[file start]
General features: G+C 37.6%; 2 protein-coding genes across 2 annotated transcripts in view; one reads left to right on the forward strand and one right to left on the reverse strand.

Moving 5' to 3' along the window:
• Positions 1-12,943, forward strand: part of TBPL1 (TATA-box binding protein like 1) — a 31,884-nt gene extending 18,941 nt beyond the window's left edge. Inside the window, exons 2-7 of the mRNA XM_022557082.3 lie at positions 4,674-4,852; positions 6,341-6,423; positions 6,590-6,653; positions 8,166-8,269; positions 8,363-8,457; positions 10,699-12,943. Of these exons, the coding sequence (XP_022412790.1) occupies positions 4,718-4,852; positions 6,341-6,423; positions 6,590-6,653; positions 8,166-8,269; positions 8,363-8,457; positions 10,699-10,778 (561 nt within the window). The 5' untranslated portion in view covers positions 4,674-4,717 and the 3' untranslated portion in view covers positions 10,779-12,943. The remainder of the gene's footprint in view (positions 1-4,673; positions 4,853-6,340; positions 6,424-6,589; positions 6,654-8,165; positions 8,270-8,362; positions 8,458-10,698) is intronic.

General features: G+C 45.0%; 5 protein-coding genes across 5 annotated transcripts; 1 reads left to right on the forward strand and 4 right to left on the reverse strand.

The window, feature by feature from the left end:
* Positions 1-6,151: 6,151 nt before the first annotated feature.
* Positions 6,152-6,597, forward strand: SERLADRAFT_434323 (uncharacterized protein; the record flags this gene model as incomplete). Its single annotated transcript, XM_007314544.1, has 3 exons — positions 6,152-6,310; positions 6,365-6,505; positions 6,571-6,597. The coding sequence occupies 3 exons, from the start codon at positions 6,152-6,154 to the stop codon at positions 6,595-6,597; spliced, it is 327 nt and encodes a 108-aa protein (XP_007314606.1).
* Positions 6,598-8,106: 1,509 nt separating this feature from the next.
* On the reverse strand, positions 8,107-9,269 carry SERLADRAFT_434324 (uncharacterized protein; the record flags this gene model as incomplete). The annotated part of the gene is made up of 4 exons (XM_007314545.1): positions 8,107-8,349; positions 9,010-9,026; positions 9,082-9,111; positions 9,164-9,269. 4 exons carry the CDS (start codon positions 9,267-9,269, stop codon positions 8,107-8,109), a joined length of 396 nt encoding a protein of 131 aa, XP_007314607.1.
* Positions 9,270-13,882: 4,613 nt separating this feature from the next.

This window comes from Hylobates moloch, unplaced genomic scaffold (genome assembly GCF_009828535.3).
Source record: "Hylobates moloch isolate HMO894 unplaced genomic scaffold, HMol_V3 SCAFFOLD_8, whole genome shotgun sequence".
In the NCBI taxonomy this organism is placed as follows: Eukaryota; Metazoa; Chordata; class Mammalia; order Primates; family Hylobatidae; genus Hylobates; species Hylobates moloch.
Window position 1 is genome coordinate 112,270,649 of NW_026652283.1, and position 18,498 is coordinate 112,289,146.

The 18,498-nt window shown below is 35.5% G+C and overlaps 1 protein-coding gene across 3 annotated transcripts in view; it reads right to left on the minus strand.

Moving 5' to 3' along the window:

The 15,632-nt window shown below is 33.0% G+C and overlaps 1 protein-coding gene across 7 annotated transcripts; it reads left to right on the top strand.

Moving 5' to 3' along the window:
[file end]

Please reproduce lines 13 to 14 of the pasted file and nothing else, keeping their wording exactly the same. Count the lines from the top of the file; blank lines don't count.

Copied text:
In the NCBI taxonomy this organism is placed as follows: Eukaryota; Metazoa; Chordata; class Mammalia; order Primates; family Hylobatidae; genus Hylobates; species Hylobates moloch.
Window position 1 is genome coordinate 112,270,649 of NW_026652283.1, and position 18,498 is coordinate 112,289,146.